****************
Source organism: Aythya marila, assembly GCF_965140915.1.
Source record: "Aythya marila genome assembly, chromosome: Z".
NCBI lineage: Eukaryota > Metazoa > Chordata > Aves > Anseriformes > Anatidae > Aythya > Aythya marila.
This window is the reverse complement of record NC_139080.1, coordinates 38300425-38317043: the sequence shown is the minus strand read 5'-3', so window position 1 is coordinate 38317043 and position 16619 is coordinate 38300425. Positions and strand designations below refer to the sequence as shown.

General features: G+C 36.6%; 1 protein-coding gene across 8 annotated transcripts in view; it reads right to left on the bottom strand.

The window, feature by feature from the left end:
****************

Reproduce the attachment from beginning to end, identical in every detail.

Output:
Source organism: Aythya marila, assembly GCF_965140915.1.
Source record: "Aythya marila genome assembly, chromosome: Z".
NCBI lineage: Eukaryota > Metazoa > Chordata > Aves > Anseriformes > Anatidae > Aythya > Aythya marila.
This window is the reverse complement of record NC_139080.1, coordinates 38300425-38317043: the sequence shown is the minus strand read 5'-3', so window position 1 is coordinate 38317043 and position 16619 is coordinate 38300425. Positions and strand designations below refer to the sequence as shown.

General features: G+C 36.6%; 1 protein-coding gene across 8 annotated transcripts in view; it reads right to left on the bottom strand.

The window, feature by feature from the left end: